• Start and end on time
  • Be open to new ideas
  • Turn off or silence cell phones
  • Resolve differences calmly
  • Save texting for breaks
  • Stay on topic

Saving Questions for Later

It’s always a good idea to address questions of any kind when they occur because curiosity provides wonderful teaching moments, but sometimes it just isn’t appropriate to get off track. Many teachers use a flip chart or white board as a holding place for such questions to ensure they’re not forgotten. Call your holding place something appropriate to your topic. I’ve seen parking lots and flower pots. Be creative. When a question being held is eventually answered, mark it off the list.

Managing Mild Disruptions

Unless you’ve got a student in your classroom who is completely obnoxious, chances are good that disruptions, when they do occur, will be fairly mild, calling for mild management. We’re talking about disruptions like chatting in the back of the room, texting, or someone who is argumentative or disrespectful.

Try one, or more, if necessary, of the following tactics:

  • Make eye contact with the disruptive person
  • Remind the group of the agreed-upon norms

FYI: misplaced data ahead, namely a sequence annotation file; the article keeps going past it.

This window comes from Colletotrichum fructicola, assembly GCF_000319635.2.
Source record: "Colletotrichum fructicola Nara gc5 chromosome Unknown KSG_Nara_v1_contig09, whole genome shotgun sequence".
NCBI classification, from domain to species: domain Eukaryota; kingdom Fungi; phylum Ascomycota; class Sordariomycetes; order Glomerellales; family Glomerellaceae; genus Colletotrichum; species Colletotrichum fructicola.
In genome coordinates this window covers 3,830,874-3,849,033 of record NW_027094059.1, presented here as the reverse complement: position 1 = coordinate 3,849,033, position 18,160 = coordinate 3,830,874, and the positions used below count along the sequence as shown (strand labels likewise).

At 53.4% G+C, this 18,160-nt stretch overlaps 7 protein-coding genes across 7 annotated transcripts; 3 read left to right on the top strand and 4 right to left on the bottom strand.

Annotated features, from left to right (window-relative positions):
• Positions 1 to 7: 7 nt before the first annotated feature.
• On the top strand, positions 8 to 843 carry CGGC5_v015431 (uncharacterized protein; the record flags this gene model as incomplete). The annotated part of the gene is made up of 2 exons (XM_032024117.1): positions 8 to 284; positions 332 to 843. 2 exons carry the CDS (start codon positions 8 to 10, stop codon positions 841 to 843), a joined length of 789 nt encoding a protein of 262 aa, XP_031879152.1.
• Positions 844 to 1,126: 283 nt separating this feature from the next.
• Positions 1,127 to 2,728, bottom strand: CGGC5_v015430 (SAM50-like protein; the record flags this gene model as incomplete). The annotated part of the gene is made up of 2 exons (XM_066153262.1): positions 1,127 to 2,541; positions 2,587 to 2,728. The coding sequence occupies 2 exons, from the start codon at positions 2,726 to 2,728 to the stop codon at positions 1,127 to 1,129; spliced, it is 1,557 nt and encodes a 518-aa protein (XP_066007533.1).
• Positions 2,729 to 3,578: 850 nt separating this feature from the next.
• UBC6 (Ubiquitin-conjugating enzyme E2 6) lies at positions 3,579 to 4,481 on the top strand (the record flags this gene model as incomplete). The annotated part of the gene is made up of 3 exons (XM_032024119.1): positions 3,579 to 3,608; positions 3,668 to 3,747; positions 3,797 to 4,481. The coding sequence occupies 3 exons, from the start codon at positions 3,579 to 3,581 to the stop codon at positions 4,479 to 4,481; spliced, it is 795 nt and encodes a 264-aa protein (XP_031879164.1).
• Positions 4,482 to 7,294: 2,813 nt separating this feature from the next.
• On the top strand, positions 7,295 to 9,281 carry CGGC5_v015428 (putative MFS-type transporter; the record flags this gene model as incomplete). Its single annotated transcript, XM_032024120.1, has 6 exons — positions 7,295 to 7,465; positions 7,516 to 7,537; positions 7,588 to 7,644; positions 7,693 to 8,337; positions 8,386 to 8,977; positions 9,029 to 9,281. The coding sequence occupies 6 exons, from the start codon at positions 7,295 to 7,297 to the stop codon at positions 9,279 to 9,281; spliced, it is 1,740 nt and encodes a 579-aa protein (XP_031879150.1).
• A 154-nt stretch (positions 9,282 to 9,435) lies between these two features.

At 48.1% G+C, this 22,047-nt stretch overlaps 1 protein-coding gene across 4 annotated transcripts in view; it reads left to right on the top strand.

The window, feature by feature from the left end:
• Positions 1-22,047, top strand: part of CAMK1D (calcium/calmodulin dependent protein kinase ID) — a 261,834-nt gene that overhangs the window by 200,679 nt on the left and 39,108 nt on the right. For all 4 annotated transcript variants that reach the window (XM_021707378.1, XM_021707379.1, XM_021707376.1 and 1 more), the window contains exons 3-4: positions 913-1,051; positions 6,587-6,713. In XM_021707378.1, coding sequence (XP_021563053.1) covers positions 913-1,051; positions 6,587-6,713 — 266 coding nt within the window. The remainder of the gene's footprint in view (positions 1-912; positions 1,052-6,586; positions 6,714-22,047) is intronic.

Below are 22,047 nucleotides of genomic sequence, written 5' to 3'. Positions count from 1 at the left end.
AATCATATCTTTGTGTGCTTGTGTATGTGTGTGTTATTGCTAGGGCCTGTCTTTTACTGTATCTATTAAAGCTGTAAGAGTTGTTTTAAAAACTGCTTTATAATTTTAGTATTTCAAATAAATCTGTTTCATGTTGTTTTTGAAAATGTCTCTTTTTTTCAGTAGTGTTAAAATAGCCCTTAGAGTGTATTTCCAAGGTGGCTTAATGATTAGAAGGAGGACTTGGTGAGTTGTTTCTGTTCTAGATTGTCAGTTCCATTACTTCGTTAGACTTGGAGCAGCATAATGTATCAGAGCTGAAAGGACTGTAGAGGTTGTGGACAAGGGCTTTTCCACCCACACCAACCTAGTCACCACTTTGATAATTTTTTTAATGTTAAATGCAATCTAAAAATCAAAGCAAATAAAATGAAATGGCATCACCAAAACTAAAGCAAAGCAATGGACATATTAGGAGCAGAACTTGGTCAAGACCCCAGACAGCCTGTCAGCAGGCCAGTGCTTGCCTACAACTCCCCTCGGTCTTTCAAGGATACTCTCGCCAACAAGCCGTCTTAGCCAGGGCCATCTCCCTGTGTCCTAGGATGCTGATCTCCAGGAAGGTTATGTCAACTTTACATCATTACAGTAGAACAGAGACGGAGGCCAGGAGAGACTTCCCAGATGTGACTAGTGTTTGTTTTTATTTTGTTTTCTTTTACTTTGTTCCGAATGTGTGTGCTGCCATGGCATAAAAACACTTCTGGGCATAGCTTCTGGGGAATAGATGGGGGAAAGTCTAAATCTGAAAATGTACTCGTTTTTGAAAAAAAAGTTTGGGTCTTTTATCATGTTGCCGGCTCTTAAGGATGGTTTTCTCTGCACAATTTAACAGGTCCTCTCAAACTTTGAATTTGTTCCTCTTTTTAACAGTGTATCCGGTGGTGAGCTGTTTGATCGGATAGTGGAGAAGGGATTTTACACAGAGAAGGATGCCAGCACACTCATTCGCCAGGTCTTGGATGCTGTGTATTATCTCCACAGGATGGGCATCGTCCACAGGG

• Move toward the disruptive person
  • Stand directly in front of the person
  • Be silent and wait for the disruption to end
  • Acknowledge the input, put it in your “parking lot” if appropriate, and go on
  • “You may be right…”
  • “Thanks for your comment…”
  • “How about if we park that comment and come back to it later…”
  • Ask for help from the group
  • “What does everyone else think?”
  • Rearrange the seating if you think it will help
  • Call for a break

Handling Persistent Disruptions

For more serious problems, or if the disruption persists:

  • Speak with the person privately
  • Confront the behavior, not the person
  • Speak for yourself only, not the class
  • Seek to understand the reason for the disruption
  • Ask the person to recommend a solution
  • Review your expectations of classroom behavior if necessary
  • Try to get agreement on expected norms
  • Explain any consequences of continued disruptions

Threatening Behavior

Faculty and staff often fear for their personal safety when confronted by threatening behavior from a student. Examples of threatening behavior, when a student:

  • makes a direct threat or implies harm to others or themselves
  • displays a weapon or firearm
  • physically attacks someone
  • harasses or stalks a faculty, staff member, or another student
  • sends threatening correspondence (letters, emails, text messages, etc.) to others

Interventions for Threatening Behavior

The top priority is the safety and well-being of the campus community

  • Immediately contact Bates Campus Safety at 207-786-6111
  • Notify the Senior Associate Dean of Students at 207-786-6220